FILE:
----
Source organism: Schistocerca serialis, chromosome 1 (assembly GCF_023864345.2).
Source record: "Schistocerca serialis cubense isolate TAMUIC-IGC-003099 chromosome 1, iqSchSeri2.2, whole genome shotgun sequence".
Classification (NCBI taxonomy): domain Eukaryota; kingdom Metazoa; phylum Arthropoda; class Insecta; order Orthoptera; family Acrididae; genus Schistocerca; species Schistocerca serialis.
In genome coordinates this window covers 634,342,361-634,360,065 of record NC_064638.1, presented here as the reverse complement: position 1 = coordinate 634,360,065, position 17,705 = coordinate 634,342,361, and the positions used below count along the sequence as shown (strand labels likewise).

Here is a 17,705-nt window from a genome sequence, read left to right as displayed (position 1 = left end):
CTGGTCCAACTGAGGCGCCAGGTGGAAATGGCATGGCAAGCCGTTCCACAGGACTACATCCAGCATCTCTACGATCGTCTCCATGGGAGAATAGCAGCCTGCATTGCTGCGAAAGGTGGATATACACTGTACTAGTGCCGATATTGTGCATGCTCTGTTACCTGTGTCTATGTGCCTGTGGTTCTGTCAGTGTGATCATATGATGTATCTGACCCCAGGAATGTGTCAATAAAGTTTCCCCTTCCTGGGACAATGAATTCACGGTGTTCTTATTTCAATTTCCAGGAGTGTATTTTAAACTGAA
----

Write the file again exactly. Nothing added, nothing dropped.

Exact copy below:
Source organism: Schistocerca serialis, chromosome 1 (assembly GCF_023864345.2).
Source record: "Schistocerca serialis cubense isolate TAMUIC-IGC-003099 chromosome 1, iqSchSeri2.2, whole genome shotgun sequence".
Classification (NCBI taxonomy): domain Eukaryota; kingdom Metazoa; phylum Arthropoda; class Insecta; order Orthoptera; family Acrididae; genus Schistocerca; species Schistocerca serialis.
In genome coordinates this window covers 634,342,361-634,360,065 of record NC_064638.1, presented here as the reverse complement: position 1 = coordinate 634,360,065, position 17,705 = coordinate 634,342,361, and the positions used below count along the sequence as shown (strand labels likewise).

Here is a 17,705-nt window from a genome sequence, read left to right as displayed (position 1 = left end):
CTGGTCCAACTGAGGCGCCAGGTGGAAATGGCATGGCAAGCCGTTCCACAGGACTACATCCAGCATCTCTACGATCGTCTCCATGGGAGAATAGCAGCCTGCATTGCTGCGAAAGGTGGATATACACTGTACTAGTGCCGATATTGTGCATGCTCTGTTACCTGTGTCTATGTGCCTGTGGTTCTGTCAGTGTGATCATATGATGTATCTGACCCCAGGAATGTGTCAATAAAGTTTCCCCTTCCTGGGACAATGAATTCACGGTGTTCTTATTTCAATTTCCAGGAGTGTATTTTAAACTGAA